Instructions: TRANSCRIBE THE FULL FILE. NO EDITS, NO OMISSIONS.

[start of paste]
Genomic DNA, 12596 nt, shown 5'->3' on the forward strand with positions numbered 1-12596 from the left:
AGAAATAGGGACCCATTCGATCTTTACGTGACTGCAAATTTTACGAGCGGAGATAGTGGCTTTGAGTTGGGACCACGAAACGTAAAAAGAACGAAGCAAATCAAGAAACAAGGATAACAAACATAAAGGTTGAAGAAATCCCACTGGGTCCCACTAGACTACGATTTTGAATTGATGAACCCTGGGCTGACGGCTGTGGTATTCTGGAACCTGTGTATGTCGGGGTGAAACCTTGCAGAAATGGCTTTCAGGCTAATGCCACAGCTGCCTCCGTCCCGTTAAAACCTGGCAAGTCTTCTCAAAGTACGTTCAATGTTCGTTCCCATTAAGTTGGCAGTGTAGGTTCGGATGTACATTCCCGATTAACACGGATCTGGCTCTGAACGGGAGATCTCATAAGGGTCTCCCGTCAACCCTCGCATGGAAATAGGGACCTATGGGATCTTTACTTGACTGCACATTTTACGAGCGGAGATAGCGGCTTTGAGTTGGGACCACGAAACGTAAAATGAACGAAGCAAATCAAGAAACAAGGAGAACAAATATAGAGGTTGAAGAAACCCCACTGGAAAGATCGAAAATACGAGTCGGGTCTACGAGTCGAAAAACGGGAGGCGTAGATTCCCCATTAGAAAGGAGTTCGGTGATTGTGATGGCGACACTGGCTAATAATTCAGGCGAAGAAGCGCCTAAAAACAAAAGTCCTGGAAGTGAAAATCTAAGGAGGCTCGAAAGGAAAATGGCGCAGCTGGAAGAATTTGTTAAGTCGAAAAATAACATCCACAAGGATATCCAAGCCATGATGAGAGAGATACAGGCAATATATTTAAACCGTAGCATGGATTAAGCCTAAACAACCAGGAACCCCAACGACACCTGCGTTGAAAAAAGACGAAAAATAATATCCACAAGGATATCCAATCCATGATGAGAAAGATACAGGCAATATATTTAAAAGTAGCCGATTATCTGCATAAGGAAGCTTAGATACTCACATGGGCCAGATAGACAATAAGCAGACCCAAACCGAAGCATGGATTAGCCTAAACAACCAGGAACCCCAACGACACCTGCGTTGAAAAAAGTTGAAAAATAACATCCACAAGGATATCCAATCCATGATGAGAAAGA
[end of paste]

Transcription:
Genomic DNA, 12596 nt, shown 5'->3' on the forward strand with positions numbered 1-12596 from the left:
AGAAATAGGGACCCATTCGATCTTTACGTGACTGCAAATTTTACGAGCGGAGATAGTGGCTTTGAGTTGGGACCACGAAACGTAAAAAGAACGAAGCAAATCAAGAAACAAGGATAACAAACATAAAGGTTGAAGAAATCCCACTGGGTCCCACTAGACTACGATTTTGAATTGATGAACCCTGGGCTGACGGCTGTGGTATTCTGGAACCTGTGTATGTCGGGGTGAAACCTTGCAGAAATGGCTTTCAGGCTAATGCCACAGCTGCCTCCGTCCCGTTAAAACCTGGCAAGTCTTCTCAAAGTACGTTCAATGTTCGTTCCCATTAAGTTGGCAGTGTAGGTTCGGATGTACATTCCCGATTAACACGGATCTGGCTCTGAACGGGAGATCTCATAAGGGTCTCCCGTCAACCCTCGCATGGAAATAGGGACCTATGGGATCTTTACTTGACTGCACATTTTACGAGCGGAGATAGCGGCTTTGAGTTGGGACCACGAAACGTAAAATGAACGAAGCAAATCAAGAAACAAGGAGAACAAATATAGAGGTTGAAGAAACCCCACTGGAAAGATCGAAAATACGAGTCGGGTCTACGAGTCGAAAAACGGGAGGCGTAGATTCCCCATTAGAAAGGAGTTCGGTGATTGTGATGGCGACACTGGCTAATAATTCAGGCGAAGAAGCGCCTAAAAACAAAAGTCCTGGAAGTGAAAATCTAAGGAGGCTCGAAAGGAAAATGGCGCAGCTGGAAGAATTTGTTAAGTCGAAAAATAACATCCACAAGGATATCCAAGCCATGATGAGAGAGATACAGGCAATATATTTAAACCGTAGCATGGATTAAGCCTAAACAACCAGGAACCCCAACGACACCTGCGTTGAAAAAAGACGAAAAATAATATCCACAAGGATATCCAATCCATGATGAGAAAGATACAGGCAATATATTTAAAAGTAGCCGATTATCTGCATAAGGAAGCTTAGATACTCACATGGGCCAGATAGACAATAAGCAGACCCAAACCGAAGCATGGATTAGCCTAAACAACCAGGAACCCCAACGACACCTGCGTTGAAAAAAGTTGAAAAATAACATCCACAAGGATATCCAATCCATGATGAGAAAGA